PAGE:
MC: There is no doubt that SOTS is pure space opera, and yes, it is influenced by the works you mentioned but probably even more so by things like Babylon 5 and Brin's Uplift War books. Both had great and very visual takes on large starships in battle. We wanted to move a bit away from the space fighter dogfight motif that is more traditional these days in 3-D space combat.
Q: You began as a writer, moving into development after many successes with the written word. Do you find your background as an author affects your approach to design? Do you feel Kerberos has a stronger balance of art-versus-technology than your contemporaries?
MC: Definitely. I would say the two biggest aspects of my approach to game design are my training as a science fiction writer and, of course, my lifelong fascination with games of any kind. For me, a game has to have a logical flow and narrative to it, even if there are no real story elements at all. A game may not have a deep reality, but it is a reality nonetheless and should be thought out. I don't know how this makes us different than other developers, but I suppose we are more excited by immersive sights and sounds than the latest curved surface technology.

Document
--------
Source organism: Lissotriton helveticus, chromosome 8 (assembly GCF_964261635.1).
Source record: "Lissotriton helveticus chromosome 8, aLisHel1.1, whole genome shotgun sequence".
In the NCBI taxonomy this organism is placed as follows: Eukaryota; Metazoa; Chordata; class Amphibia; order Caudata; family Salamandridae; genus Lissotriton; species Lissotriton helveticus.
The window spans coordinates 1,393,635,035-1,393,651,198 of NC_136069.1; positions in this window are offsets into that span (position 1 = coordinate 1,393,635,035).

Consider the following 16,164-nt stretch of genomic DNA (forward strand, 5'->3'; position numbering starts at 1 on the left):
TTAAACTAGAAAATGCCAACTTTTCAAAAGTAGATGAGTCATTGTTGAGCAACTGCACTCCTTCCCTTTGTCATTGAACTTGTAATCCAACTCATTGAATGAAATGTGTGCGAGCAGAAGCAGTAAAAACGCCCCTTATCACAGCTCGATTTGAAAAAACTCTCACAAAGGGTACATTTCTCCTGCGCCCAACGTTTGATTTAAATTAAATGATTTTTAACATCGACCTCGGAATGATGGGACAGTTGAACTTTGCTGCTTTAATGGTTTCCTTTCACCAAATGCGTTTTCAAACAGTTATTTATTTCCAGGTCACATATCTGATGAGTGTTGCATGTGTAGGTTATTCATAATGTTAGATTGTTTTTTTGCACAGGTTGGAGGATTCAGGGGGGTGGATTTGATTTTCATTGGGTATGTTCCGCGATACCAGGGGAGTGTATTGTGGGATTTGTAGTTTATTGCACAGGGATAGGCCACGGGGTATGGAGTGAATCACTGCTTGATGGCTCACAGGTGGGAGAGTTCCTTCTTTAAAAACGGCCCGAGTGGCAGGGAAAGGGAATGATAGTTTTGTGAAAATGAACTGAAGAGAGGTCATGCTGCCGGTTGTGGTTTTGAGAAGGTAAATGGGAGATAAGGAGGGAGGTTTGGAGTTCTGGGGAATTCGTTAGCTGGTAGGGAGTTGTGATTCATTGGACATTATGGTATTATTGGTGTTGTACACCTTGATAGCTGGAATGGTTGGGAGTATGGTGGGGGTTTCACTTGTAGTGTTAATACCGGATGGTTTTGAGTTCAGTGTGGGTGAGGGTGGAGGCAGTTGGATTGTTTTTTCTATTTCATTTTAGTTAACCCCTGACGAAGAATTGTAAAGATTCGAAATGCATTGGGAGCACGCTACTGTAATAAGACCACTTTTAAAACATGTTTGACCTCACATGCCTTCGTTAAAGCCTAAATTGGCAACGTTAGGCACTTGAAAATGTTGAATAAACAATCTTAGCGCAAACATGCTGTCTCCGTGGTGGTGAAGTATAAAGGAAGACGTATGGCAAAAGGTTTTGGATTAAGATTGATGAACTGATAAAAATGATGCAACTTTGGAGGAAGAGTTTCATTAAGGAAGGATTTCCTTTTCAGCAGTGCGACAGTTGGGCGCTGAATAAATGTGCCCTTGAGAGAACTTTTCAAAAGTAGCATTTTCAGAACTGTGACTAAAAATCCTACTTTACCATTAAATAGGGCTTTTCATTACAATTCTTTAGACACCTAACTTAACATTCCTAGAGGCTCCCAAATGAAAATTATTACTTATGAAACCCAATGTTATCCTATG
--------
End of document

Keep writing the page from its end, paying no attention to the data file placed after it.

Q: Kerberos has chosen to craft its own in-house graphics engine. Did you know from the outset that a home-brewed engine would be used, or was there a strokey-beard type meeting where the various pros and cons of a licensed engine were weighed? Was it simple economics, or were there no industry-standard offerings that suited what Sword of the Stars requires? Any plans to license that engine to other companies down the line?